While 30,000 is a much smaller number than 300,000, many advocates say colleges should view even 30,000 as a terrible figure, representing far too many female students whose rights have been violated and whose well-being has been endangered, and one that should not be viewed as acceptable.

More research still needs to be done to get a better sense of just how prevalent campus sexual assault truly is, Dunn said, but she believes the few available numbers are already painting a bleak and clear enough picture.

“I believe in the one in five statistic wholeheartedly because I am a survivor and I remember how many of my friends disclosed that it had happened to them too,” she said. “Most women don’t doubt this statistic because we are aware in our conversations how common sexual violence is in our experience.”

Inside Higher Ed is a free, daily online publication covering the fast-changing world of higher education.

PBS NewsHour coverage of higher education is supported by the Lumina Foundation and American Graduate: Let’s Make it Happen, a public media initiative made possible by the Corporation for Public Broadcasting.

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Why haven’t efforts worked to stop dangerous drinking at college?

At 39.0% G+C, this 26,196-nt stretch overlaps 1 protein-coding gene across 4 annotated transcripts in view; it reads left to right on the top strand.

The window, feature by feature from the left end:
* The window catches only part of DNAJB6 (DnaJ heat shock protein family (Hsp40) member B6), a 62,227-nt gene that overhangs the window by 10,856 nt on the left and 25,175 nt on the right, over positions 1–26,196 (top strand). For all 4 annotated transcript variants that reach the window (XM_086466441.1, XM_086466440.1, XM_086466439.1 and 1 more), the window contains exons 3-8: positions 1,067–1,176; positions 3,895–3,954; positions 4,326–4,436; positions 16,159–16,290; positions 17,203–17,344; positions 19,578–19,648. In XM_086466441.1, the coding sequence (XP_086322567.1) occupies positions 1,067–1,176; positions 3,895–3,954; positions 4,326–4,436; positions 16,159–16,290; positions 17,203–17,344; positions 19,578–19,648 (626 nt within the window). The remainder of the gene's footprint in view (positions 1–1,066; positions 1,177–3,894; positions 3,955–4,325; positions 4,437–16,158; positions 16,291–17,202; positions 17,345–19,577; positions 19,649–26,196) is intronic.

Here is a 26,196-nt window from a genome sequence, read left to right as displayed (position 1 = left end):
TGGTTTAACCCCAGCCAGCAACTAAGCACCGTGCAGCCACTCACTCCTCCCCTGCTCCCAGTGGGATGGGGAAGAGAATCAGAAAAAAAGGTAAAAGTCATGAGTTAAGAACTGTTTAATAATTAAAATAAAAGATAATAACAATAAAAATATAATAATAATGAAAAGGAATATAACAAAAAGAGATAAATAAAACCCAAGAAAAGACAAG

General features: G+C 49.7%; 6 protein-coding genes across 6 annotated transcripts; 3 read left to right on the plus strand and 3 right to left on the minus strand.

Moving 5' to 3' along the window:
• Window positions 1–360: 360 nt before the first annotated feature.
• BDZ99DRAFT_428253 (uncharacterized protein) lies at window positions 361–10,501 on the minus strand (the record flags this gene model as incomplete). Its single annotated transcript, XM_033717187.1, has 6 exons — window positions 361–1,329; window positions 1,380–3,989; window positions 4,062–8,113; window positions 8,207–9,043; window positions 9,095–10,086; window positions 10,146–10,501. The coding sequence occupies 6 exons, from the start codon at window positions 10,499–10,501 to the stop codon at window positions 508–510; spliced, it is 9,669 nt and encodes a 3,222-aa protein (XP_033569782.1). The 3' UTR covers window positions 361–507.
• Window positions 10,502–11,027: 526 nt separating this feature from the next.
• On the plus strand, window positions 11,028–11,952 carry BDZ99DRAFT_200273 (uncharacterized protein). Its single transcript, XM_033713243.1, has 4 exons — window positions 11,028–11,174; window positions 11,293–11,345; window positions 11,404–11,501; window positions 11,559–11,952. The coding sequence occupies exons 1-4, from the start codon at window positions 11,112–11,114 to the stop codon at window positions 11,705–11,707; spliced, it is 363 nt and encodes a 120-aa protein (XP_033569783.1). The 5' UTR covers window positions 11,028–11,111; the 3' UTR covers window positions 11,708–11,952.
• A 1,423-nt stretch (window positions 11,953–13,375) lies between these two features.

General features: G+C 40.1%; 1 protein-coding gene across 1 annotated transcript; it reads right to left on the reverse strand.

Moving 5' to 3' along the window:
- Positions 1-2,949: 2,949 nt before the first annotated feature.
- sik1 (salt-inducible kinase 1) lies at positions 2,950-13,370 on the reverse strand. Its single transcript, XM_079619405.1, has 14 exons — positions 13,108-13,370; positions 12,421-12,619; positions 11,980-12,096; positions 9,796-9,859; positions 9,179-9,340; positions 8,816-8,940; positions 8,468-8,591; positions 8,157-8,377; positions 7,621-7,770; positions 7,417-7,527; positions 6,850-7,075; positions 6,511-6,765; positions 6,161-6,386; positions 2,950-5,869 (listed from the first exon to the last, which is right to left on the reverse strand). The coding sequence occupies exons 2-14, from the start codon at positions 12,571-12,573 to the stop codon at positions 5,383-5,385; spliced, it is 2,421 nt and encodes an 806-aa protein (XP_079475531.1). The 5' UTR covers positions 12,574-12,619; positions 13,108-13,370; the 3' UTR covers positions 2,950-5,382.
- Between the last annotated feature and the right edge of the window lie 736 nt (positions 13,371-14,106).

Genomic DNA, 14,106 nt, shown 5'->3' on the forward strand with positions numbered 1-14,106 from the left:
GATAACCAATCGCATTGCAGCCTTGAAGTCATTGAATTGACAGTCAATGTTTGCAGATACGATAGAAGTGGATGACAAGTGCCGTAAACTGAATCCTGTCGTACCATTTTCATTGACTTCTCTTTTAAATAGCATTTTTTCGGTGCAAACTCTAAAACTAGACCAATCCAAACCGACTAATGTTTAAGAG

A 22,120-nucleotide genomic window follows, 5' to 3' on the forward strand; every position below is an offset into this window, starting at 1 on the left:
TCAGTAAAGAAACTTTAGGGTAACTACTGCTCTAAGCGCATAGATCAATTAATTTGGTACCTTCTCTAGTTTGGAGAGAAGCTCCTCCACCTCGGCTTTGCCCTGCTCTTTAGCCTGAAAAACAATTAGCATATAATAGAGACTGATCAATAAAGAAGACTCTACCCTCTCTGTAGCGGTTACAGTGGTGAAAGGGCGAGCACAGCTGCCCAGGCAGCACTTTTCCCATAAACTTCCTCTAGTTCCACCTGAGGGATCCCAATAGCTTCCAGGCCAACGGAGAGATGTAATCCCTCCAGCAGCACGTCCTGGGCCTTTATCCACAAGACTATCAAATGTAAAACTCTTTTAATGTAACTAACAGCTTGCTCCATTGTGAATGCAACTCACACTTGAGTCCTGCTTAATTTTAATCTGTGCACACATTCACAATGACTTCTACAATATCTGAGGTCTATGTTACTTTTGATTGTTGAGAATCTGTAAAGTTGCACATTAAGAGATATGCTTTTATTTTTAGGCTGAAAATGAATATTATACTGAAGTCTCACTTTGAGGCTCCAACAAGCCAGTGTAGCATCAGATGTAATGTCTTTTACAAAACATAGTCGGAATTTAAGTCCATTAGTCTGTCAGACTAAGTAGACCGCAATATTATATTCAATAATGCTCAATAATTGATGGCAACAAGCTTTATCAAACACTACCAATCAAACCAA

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JUDY WOODRUFF: There’s a growing recognition about the prevalence of sexual assault on college campuses, and it seems new headlines each week, including the high-profile investigations currently under way at the University of Virginia.

One major factor that’s getting less attention, and yet accompanies many cases, is the volume of drinking happening on or near campus.

That’s our focus tonight.

Gwen has a conversation we recorded earlier this week.

GWEN IFILL: The scenes you find of college parties on the Web and in the movies play up the fun, the rowdy moments, the sheer “Animal House” craziness of campus life.

But a recently renewed discussion about rape allegations has thrown a fresh spotlight onto the dark side of problems associated with excessive drinking at institutions of higher learning. More than 1,800 students die each year from alcohol-related incidents; 600,000 students have been injured while drunk and nearly 100,000 sexual assaults have been reported that were linked to alcohol intoxication.

We talk with two people who have seen the problem close up.

Jonathan Gibralter is the president of Frostburg State University in Maryland, which has about 5,000 students. He’s the co-chair of a college presidents working group to address student drinking. And Beth McMurtrie is with “The Chronicle of Higher Education” and she’s part of a team that just finished a special series, “Alcohol’s Hold on Campus.”